And to address your last point, who cares? Seriously, if the thought that people might be offended and cry racism or sexism stops a person from writing a thing, then good. That means that we are becoming more conscious as a society and aware of the importantace of respecting other cultures and the value of minority groups. It's a good thing. This isn't needless backlash. It's important discussion and discourse about what is and isn't appropriate representations of cultures not our own. This is important. This is how we learn.

Edited by LockedBox
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JK Rowling also took parts of my faith, and incorporated them into her fantasy world, and you don't hear me, or most pagans, for that matter, running around, tearing hair out and sobbing about the appropriation of religious and often cultural beliefs.

Being American, I do happen to know people of Native ancestry. My ex-boyfriend had been engaged to a Navajo woman, who was sadly killed by a drunk driver. He spent time on the reservation where she lived, and they had plans to live there after they married, had she not died. Her brother wasn't happy, but her grandmother overruled him. So, really, what would he have been doing, had he lived among the Navajo, as a member of their tribe by marriage? He was as white as they come, Slovine and Finn mix by way of Northern Minnesota. I worked with Native people, and for the most part, I can tell you... they are pretty much people like everyone else. They have the same needs, desires, and goals as, well, people like me. (Entitled white people who are obviously supposed to apologize for our very entitled existence, apparently. So, to steal from the Christians, because they won't care, either: mea culpa, mea culpa, mea maxima culpa.)

The broad brush here is being wielded by the few shrill voices screaming cultural appropriation, and not all those voices belong to people who actually have a dog in this fight, as my dad would have said.

This isn't worthy of discussion. It's bullying via public excoriation, and it's shameful.

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I know that no Navajo leaders have spoken on it because there was no official statement issued because I looked further into the situation. People who are heads of large organizations such as tribes, nations etc, tend to do things called press releases to condemn offensive media. And I'm sorry I insulted your demographic but as someone who is forced to spend quite a bit of time around early college goers, they are a large part of the problem and a blight to progress in race relations in general. They like to talk a lot about things... and then they don't even interact with people outside of their own race or culture aside from the people in the service industry, or people who were once their "friends" in high school (people who they never hung out with outside of school).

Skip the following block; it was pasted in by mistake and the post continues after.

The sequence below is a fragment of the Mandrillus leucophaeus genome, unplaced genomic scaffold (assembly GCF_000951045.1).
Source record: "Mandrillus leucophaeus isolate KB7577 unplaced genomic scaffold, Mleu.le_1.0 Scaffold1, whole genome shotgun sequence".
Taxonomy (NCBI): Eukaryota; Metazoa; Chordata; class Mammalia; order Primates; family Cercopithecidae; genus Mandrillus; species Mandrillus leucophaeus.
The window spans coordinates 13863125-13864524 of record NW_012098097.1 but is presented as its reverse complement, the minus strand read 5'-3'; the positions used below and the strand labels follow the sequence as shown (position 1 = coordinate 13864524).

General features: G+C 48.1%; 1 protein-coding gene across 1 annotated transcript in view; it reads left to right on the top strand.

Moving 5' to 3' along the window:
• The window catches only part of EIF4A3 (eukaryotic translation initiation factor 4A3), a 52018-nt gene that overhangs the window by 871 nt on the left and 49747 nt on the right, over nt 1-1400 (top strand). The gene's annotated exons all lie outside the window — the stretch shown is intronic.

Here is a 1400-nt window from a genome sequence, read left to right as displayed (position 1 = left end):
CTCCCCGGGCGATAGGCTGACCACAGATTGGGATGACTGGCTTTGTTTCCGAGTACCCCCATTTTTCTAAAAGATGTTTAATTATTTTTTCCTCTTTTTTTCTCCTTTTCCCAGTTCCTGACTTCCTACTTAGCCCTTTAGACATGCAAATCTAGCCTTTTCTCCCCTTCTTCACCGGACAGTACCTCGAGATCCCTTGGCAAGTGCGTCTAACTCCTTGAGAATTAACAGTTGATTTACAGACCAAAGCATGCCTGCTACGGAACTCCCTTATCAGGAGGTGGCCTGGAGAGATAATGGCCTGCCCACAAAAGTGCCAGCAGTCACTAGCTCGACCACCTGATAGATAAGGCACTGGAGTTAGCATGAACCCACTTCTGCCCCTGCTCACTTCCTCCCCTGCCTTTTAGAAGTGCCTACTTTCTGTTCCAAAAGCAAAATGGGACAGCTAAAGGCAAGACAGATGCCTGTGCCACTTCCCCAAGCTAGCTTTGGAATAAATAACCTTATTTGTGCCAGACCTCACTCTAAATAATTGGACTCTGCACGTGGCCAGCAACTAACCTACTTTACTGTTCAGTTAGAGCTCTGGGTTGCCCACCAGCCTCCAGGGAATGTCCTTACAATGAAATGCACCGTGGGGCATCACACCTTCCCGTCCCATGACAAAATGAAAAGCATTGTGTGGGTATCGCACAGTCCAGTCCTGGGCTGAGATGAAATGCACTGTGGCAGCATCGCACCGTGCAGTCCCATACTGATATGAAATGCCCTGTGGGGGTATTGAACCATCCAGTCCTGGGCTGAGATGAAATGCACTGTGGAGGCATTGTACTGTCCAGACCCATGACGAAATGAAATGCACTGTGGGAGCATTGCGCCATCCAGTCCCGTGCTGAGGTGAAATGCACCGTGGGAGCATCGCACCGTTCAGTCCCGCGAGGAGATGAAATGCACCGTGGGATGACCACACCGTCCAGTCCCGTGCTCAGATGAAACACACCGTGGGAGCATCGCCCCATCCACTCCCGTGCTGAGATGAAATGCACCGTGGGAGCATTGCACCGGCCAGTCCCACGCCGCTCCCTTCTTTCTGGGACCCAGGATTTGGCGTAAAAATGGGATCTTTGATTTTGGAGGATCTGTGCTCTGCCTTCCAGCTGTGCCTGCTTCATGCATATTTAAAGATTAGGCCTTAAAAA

"And again, you say that because it's fantasy, it shouldn't be taken seriously, but that is not the point and you know it. She has taken a Navajo myth, a part of Navajo culture and is using it to her own ends. Placing it into her fantasy setting does change the fact that the skin-changer is a part of Navajo culture and lore. No matter what she does with it, it's still a part of Navajo culture. It doesn't matter if it's fantasy or not. This is not something that can be hand waved away by "it's fantasy, I don't have to justify it.""

By this logic no one should never change the Arthurian legend for the same reason. And how dare anyone Latino or African American deign to touch European or Asian legends and myths or interpret them in their versions of fantasy. How dare someone of Jewish faith write about Christianity. How dare a Muslim write about the Hindu faith. How dare a Latino write about white people. See, it's a very slippery slope that can be used to justify some very nasty sorts of racism. Frankly, I find the segregation of cultures you're proposing offensive. Essentially, whether you realize you're saying it or not, your argument is no one can interpret any culture other than their own which is frankly disgusting and leads to a whole treasure trove of ignorance that breeds hate and bigotry.

"if the thought that people might be offended and cry racism or sexism stops a person from writing a thing, then good. That means that we are becoming more conscious as a society and aware of the importantace of respecting other cultures and the value of minority groups. It's a good thing"